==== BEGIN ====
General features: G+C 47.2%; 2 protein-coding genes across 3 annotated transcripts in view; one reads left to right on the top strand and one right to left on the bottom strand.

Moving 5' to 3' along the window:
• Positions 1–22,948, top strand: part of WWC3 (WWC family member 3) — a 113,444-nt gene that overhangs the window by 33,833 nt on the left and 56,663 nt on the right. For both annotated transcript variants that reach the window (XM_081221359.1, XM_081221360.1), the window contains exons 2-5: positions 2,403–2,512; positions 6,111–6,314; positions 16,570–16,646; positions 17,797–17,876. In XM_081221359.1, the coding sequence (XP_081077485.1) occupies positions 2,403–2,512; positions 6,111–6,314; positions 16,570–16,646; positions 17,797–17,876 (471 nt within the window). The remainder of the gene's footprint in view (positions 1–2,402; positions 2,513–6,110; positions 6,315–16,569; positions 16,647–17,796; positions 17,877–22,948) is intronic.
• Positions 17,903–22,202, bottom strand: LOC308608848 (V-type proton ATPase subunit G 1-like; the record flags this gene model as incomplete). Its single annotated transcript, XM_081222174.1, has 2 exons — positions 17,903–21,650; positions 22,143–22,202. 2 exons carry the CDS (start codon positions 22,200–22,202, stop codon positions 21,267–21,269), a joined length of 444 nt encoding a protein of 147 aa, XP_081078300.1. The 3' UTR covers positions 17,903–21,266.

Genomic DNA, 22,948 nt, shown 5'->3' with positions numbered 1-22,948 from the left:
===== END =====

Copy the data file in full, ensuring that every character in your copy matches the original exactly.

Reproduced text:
General features: G+C 47.2%; 2 protein-coding genes across 3 annotated transcripts in view; one reads left to right on the top strand and one right to left on the bottom strand.

Moving 5' to 3' along the window:
• Positions 1–22,948, top strand: part of WWC3 (WWC family member 3) — a 113,444-nt gene that overhangs the window by 33,833 nt on the left and 56,663 nt on the right. For both annotated transcript variants that reach the window (XM_081221359.1, XM_081221360.1), the window contains exons 2-5: positions 2,403–2,512; positions 6,111–6,314; positions 16,570–16,646; positions 17,797–17,876. In XM_081221359.1, the coding sequence (XP_081077485.1) occupies positions 2,403–2,512; positions 6,111–6,314; positions 16,570–16,646; positions 17,797–17,876 (471 nt within the window). The remainder of the gene's footprint in view (positions 1–2,402; positions 2,513–6,110; positions 6,315–16,569; positions 16,647–17,796; positions 17,877–22,948) is intronic.
• Positions 17,903–22,202, bottom strand: LOC308608848 (V-type proton ATPase subunit G 1-like; the record flags this gene model as incomplete). Its single annotated transcript, XM_081222174.1, has 2 exons — positions 17,903–21,650; positions 22,143–22,202. 2 exons carry the CDS (start codon positions 22,200–22,202, stop codon positions 21,267–21,269), a joined length of 444 nt encoding a protein of 147 aa, XP_081078300.1. The 3' UTR covers positions 17,903–21,266.

Genomic DNA, 22,948 nt, shown 5'->3' with positions numbered 1-22,948 from the left: